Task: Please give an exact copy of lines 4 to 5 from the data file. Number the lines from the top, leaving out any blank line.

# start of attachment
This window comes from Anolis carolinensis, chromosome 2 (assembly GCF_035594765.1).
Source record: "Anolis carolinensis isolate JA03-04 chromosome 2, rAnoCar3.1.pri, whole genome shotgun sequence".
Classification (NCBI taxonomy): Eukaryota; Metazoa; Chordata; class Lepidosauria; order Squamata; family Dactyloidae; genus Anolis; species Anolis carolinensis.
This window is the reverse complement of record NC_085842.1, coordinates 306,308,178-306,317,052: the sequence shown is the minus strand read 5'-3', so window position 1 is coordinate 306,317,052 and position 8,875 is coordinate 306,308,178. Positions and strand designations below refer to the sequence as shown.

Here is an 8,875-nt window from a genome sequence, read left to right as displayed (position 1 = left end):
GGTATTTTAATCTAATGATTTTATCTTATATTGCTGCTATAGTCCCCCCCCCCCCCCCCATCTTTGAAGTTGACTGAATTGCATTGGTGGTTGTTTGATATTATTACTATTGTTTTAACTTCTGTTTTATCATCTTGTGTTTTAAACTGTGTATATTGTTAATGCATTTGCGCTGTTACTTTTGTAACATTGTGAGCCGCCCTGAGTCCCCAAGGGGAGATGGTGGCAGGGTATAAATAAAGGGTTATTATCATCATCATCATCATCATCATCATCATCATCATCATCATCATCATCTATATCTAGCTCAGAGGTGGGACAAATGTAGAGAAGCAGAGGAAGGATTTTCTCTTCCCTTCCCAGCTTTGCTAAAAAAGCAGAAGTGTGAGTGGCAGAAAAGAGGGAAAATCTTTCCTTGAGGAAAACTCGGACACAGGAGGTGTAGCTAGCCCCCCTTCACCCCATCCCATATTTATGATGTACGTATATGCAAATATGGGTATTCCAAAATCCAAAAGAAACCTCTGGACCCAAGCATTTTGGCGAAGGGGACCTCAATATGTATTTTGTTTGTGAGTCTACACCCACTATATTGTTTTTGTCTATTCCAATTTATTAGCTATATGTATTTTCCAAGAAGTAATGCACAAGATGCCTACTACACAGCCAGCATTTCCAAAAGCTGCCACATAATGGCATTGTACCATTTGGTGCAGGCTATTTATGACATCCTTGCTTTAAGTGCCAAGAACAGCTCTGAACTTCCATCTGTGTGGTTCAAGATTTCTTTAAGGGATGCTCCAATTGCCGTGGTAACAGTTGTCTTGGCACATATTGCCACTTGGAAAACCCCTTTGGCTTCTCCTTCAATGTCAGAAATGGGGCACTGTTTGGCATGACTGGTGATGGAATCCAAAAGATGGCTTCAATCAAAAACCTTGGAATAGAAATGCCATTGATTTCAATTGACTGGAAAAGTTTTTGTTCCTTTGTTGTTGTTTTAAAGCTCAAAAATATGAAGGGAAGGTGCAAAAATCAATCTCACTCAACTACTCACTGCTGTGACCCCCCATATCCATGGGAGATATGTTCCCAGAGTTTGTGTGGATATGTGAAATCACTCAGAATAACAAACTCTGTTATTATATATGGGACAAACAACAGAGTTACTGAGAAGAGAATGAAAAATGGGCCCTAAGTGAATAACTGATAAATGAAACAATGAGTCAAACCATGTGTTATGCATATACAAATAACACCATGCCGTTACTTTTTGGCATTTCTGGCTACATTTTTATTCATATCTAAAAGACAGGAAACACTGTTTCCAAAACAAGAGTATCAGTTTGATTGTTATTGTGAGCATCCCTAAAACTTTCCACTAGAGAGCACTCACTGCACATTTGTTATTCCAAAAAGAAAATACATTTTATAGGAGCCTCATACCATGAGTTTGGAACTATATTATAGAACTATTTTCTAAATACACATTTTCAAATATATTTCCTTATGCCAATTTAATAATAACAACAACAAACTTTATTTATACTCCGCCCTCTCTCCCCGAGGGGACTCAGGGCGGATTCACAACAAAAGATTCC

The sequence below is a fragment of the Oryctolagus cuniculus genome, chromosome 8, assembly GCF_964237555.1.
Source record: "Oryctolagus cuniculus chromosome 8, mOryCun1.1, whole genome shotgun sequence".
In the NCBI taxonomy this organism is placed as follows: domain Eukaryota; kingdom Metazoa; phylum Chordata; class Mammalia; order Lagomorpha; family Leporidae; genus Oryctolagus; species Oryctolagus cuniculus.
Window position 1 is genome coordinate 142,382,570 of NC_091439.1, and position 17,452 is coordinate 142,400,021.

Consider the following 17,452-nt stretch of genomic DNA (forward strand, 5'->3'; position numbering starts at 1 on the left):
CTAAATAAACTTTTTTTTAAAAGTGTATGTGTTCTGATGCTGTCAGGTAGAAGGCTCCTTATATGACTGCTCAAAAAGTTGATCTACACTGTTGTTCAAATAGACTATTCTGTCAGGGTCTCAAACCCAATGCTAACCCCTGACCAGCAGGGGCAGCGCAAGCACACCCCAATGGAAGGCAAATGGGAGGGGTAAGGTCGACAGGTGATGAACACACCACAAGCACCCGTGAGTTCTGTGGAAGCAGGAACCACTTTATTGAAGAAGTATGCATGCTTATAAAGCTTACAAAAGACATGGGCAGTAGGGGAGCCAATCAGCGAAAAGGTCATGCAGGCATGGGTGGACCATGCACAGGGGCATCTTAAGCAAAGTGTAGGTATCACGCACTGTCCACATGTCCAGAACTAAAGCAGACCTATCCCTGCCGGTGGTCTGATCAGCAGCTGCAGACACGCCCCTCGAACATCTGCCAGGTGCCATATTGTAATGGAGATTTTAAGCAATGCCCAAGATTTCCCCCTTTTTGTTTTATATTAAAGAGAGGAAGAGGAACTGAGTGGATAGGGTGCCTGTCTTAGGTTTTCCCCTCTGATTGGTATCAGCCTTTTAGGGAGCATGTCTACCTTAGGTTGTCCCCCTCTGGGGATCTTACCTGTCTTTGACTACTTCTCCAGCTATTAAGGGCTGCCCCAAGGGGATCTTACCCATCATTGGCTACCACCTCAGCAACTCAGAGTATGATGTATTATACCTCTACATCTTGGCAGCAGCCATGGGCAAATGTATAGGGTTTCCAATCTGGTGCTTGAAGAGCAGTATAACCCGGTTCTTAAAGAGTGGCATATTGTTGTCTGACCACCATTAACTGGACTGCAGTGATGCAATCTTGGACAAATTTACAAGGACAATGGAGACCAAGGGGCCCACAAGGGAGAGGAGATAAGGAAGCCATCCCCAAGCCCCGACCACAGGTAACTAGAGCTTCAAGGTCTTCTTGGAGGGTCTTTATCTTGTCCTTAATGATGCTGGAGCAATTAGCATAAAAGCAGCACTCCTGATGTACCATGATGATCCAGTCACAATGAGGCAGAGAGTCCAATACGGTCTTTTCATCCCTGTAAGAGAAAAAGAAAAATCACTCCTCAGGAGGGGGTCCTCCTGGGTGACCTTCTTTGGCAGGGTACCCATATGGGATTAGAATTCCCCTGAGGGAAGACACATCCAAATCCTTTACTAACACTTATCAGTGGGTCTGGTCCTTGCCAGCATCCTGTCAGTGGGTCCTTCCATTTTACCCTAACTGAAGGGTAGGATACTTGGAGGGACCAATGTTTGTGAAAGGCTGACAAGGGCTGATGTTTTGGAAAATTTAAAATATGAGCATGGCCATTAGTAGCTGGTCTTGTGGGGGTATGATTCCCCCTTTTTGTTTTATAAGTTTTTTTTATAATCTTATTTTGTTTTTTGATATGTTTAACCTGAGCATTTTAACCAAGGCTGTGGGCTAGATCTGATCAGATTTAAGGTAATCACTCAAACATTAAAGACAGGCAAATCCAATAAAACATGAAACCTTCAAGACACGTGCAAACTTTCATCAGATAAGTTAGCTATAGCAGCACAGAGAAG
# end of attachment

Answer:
This window is the reverse complement of record NC_085842.1, coordinates 306,308,178-306,317,052: the sequence shown is the minus strand read 5'-3', so window position 1 is coordinate 306,317,052 and position 8,875 is coordinate 306,308,178. Positions and strand designations below refer to the sequence as shown.

Here is an 8,875-nt window from a genome sequence, read left to right as displayed (position 1 = left end):